7 Problems with predictive policing

For those who either fear or welcome the world of Philip K. Dick’s Minority Report, we’re getting there and it’s time to take stock. Although we aren’t talking about actual clairvoyance of crimes and criminals, or about preventative detention based on algorithms, the theory that crime happens not randomly but in “patterned ways,” combined with the confidence in big data being used to predict all kinds of social behavior and phenomena, have taken hold in cities looking to spend their federal policing grants on shiny things. This is true even though crime is decreasing overall (and as we see below, although violent crime periodically spikes back up, predictive policing is least effective against it).

And while there are legal limits on law enforcement’s direct use on some data appending products, we’re finding that agencies may use aggregators to get around even the most rigorous civil rights protections.

Not everyone is excited. Here are the most important reasons why:

  1. Policing algorithms reinforce systemic racism 

The simplest iteration of this argument is: most data to be folded into predictive policing comes from police. A lot of it comes from community members. Racism undeniably exists across these populations, as “AI algorithms are only able to analyze the data we give them . . . if human police officers have a racial bias and unintentionally feed skewed reports to a predictive policing system, it may see a threat where there isn’t one.” In fact, Anna Johnson, writing for Venture Beat about the failure of predictive policing in New Orleans, says that city’s experience basically proved that biased input creates biased results.

  1. Predictive crime analytics produce huge numbers of false positives

Kaiser Fung, founder of Principal Analytics Prep, has a very plainly-spoken and often bitingly funny blog where last month he devoted two posts to “the absurdity of predictive policing.”

One thing Fung points out is that certain crimes are “statistically rare” (even if they seem to happen a lot). A predictive model has to generate many more red flags (targets to be investigated) than actual instances of the crime occurring in order to be “accurate.”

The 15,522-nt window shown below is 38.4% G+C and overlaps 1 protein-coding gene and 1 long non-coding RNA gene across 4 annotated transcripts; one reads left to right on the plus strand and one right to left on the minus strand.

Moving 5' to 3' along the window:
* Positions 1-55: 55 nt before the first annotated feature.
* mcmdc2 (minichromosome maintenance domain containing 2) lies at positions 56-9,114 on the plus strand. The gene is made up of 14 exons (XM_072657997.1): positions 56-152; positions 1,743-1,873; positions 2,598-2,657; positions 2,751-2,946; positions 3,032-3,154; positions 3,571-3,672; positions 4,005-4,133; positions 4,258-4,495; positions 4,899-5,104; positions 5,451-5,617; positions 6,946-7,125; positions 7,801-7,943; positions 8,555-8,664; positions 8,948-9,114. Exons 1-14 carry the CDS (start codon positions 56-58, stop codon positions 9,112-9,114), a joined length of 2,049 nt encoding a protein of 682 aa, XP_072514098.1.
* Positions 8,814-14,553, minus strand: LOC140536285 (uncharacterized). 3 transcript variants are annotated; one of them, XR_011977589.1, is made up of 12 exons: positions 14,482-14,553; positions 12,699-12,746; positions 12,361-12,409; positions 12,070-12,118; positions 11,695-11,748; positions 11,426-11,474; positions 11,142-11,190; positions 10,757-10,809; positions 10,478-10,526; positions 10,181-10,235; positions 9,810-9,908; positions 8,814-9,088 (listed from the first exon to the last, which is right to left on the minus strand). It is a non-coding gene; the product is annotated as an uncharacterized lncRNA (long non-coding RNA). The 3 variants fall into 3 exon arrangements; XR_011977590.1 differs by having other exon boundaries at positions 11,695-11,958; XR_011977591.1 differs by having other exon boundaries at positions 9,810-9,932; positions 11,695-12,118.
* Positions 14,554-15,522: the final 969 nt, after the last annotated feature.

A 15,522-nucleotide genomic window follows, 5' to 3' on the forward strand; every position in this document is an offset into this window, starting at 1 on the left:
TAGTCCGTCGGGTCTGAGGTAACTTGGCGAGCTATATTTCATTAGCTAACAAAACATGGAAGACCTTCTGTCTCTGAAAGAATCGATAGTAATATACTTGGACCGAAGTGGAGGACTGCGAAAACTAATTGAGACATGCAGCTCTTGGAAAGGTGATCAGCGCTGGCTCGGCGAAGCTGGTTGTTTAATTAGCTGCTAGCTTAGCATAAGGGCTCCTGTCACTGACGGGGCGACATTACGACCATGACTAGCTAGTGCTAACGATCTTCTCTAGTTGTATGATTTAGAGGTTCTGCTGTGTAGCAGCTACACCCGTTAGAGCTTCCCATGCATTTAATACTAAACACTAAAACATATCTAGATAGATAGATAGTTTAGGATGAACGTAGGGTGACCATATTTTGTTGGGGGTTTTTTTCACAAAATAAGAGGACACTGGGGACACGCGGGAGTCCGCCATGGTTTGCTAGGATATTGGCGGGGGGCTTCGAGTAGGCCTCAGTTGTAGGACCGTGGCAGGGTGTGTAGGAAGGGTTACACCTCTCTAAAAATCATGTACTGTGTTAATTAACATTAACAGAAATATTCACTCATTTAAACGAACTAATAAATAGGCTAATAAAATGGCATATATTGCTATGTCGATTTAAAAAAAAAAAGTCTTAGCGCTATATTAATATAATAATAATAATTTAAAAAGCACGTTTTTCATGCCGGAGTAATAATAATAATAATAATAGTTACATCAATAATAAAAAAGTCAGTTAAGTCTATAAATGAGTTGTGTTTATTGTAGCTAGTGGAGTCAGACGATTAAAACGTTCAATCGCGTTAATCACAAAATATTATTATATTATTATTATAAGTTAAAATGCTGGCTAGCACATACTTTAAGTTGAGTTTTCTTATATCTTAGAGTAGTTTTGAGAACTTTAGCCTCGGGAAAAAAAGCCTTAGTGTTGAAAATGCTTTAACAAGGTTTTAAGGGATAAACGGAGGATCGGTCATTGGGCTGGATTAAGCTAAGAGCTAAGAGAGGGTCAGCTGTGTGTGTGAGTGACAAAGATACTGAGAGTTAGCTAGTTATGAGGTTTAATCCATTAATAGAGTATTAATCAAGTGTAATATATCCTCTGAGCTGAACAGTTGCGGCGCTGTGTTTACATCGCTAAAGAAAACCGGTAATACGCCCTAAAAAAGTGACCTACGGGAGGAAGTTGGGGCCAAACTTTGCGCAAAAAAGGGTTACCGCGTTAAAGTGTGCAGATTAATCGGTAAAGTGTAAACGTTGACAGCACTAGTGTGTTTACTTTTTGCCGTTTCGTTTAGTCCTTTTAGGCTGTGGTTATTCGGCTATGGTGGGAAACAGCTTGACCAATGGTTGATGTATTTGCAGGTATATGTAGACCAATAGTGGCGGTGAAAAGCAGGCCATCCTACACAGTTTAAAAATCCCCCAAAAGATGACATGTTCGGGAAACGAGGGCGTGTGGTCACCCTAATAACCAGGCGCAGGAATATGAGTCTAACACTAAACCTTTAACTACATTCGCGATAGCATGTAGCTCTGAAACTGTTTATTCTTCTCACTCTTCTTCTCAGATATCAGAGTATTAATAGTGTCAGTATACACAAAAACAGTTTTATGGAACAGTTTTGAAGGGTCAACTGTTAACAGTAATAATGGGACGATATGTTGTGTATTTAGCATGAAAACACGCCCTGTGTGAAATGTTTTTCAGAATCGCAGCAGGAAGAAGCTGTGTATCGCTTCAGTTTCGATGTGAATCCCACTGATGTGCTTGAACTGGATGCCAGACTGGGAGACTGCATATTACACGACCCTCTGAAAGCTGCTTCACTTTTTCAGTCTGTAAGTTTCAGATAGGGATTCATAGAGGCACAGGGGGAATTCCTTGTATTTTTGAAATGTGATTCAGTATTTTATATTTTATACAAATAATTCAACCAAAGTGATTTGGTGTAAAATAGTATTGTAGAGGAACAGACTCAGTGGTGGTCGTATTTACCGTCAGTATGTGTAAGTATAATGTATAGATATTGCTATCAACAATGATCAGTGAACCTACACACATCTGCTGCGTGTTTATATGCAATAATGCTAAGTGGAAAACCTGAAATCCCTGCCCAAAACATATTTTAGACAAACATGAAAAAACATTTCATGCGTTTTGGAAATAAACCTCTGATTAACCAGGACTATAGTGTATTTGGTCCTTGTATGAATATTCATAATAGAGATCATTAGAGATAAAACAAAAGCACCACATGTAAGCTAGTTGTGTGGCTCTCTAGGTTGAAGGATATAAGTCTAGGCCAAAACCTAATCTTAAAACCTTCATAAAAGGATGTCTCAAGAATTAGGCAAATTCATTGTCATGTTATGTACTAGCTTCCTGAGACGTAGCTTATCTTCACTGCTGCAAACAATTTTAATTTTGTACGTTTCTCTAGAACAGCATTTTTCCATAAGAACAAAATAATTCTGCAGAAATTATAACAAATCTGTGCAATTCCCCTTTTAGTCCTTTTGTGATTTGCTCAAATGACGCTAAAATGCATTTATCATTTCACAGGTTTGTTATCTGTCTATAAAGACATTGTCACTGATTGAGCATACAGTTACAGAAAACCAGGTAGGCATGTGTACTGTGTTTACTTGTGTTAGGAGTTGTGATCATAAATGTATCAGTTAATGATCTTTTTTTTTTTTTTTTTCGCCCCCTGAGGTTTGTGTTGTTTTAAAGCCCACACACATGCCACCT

“Let’s say the model points the finger at 1 percent of the list,” he writes. “That would mean 1,000 potential burglars. Since there should be only 770 burglars, the first thing we know is that at least 230 innocent people would be flagged by this model.” That’s a lot of suspects. How many of them will be pressured into confessing to something they didn’t do, or at a minimum, have their lives painfully disrupted.

  1. Attributing crime prevention to predictive systems is meaningless: you can’t identify things that didn’t happen

This is a particularly devastating observation from Fung’s posts about predictive policing. If you flag an area or individual as “at risk” and then police that area or individual, you may or may not have prevented anything. You can’t prove that the prediction was accurate in the first place, and Fung finds it absurd that sales reps of these systems basically say ” Look, it flagged 1,000 people, and subsequently, none of these people committed burglary! Amazing! Genius! Wow!” They can get away with claiming virtually 100% accuracy through this embarrassing rhetorical slight-of-hand. Call it statistical or technological illiteracy. It’s also deeply cynical on the part of those promoting the systems.